But the true public cost of the project would likely be far more expensive. The Bears have requested the city and state refinance $430 million existing debt for previous stadium projects, set up a $160 million so-called liquidity fund to help Chicago cover any unexpected tax revenue shortfalls and pony up as much as $1.5 billion more in infrastructure money.

Counting interest and other long-term costs, the proposed new borrowing would tally up to at least $4.8 billion over four decades.

The team’s plan would include 65,000 seats for football, a translucent roof and the potential for year-round events.

Johnson called it a future “crown jewel of the city of Chicago” when it was unveiled. At the time, Pritzker said parts of the proposal were “probably nonstarters” — a stance that seems to have taken hold in Springfield.

“The deal that was presented didn’t take into account that taxpayers really aren’t going to do well under that proposal,” Pritzker has said.

But both the mayor and the governor steered clear of the topic Tuesday. Instead, they highlighted their different visions and accomplishments to the business community.

Pritzker focused his remarks on his efforts to balance budgets while attracting new businesses with “pro-growth policies” and “red carpet” rollouts.

“For a couple of decades, our state was plagued by fiscal challenges. And it weighed on our businesses and residents,” he said. “My hope is that decades down the line, our children look back on decades of prosperity and recognize commonsense decisions that we all made to invest in ourselves and our future. And the way we make that possible is, of course, by working together.”

Johnson zeroed in on the importance of equity in Chicago’s economy. He called attention to his effort to spur housing development with a new $1.25 billion bond plan and red-tape-cutting proposals he said will help the city “get out of its own way.”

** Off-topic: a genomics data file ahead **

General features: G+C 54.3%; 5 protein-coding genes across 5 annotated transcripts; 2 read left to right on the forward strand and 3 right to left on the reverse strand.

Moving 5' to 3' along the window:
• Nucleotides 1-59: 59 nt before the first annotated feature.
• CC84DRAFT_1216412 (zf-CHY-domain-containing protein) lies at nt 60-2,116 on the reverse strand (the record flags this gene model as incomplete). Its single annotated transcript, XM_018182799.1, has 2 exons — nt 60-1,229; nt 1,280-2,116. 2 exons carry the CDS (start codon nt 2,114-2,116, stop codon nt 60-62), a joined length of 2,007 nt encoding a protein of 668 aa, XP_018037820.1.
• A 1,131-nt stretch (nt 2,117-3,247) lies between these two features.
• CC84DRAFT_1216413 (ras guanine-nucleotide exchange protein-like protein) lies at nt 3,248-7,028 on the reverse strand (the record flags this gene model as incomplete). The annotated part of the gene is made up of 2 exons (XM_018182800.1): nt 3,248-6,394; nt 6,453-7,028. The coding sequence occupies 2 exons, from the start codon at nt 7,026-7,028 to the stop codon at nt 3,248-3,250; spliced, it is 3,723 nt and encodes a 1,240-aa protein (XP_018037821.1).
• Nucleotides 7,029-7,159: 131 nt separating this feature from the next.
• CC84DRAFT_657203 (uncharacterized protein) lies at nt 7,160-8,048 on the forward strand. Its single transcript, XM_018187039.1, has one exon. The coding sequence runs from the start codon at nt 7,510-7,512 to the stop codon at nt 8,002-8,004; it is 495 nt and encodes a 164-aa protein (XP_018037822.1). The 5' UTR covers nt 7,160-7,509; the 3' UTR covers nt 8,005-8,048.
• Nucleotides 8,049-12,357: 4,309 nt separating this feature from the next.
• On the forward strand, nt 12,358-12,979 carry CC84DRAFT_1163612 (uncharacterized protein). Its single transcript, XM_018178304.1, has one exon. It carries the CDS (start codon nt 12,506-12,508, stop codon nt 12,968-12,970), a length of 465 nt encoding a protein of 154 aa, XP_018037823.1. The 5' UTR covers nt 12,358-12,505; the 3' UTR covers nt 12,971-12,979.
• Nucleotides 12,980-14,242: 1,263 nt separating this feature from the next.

“We can spur development all throughout our city and not just within wealthy TIF (tax increment financing) districts,” Johnson said.

As he asked business leaders to join the city’s mentoring efforts for teens and young adults, he underscored the tale of two Chicagos. In South and West Side neighborhoods, unemployment is far higher than in other thriving areas, he said. Supporting the Chicagoans with the most needs will help the whole city, he argued.

“We must confront the difficult truth and we must do it head on,” Johnson said. “When we look closer at the numbers, we can see the real story of this city. There’s a lot of work to be done.”

Chamber President and CEO Jack Lavin closed the meeting taking shots at positions favored by Johnson and other local progressives. He knocked the mayor’s paid leave ordinance as a policy that stunts growth and halts job creation and called the county’s property tax system “a mess.”

“The best way to address these issues is a pro-growth jobs strategy,” Lavin said. “We will continue to reject this narrative that businesses do not pay their fair share because business has always led our economic growth and built the global city that we are today.”

jsheridan@chicagotribune.com